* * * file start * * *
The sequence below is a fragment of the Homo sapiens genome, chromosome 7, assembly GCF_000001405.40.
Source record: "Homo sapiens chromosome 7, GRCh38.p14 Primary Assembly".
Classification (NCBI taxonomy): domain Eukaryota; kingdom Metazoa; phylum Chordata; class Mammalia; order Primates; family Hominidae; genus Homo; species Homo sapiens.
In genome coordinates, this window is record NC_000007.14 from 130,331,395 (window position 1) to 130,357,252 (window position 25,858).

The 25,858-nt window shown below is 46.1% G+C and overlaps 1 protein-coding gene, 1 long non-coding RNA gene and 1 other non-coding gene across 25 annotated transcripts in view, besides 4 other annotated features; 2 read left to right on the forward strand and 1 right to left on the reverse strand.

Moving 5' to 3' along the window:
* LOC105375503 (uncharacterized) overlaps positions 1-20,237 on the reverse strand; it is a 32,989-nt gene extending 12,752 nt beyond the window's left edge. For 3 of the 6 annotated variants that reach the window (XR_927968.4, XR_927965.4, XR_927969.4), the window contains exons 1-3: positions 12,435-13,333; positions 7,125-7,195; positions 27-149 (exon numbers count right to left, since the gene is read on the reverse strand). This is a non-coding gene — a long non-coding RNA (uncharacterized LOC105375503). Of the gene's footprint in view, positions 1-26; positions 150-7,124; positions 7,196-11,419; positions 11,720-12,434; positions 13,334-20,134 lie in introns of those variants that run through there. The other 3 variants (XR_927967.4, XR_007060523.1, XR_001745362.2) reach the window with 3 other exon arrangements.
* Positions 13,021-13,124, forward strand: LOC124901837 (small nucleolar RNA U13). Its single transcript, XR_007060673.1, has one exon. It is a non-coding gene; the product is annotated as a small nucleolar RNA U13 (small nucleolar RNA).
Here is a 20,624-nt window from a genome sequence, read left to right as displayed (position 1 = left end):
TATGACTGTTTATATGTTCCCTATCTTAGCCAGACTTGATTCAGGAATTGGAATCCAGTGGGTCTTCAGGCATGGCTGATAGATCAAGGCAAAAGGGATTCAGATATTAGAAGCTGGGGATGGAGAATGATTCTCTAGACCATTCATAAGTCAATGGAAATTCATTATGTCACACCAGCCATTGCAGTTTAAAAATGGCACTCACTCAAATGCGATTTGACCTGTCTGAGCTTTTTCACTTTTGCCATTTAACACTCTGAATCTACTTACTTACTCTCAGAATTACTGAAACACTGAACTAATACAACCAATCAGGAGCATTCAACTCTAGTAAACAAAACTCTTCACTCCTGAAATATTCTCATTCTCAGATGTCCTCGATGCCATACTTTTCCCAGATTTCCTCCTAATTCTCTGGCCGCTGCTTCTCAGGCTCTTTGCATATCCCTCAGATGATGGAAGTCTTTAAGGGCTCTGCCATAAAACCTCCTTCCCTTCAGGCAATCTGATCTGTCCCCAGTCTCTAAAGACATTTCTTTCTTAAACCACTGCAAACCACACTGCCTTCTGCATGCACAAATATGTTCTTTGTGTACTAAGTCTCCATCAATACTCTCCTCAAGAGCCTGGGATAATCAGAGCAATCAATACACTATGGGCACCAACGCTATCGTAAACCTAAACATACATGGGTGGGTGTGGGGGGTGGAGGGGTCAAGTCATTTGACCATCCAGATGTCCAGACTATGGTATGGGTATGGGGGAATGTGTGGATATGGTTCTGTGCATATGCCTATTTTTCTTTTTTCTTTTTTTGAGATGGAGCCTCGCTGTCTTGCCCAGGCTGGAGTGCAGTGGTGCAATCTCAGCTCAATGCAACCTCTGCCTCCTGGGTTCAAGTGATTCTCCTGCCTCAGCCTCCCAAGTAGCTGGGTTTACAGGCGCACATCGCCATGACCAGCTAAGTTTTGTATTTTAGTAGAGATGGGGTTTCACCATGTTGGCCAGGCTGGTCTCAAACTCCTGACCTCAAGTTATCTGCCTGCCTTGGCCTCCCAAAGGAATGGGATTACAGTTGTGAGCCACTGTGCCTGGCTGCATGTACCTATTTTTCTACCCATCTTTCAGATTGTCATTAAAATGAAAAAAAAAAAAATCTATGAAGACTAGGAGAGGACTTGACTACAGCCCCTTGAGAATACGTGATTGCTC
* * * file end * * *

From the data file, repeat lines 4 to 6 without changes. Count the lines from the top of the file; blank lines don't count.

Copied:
In genome coordinates, this window is record NC_000007.14 from 130,331,395 (window position 1) to 130,357,252 (window position 25,858).

The 25,858-nt window shown below is 46.1% G+C and overlaps 1 protein-coding gene, 1 long non-coding RNA gene and 1 other non-coding gene across 25 annotated transcripts in view, besides 4 other annotated features; 2 read left to right on the forward strand and 1 right to left on the reverse strand.

Moving 5' to 3' along the window: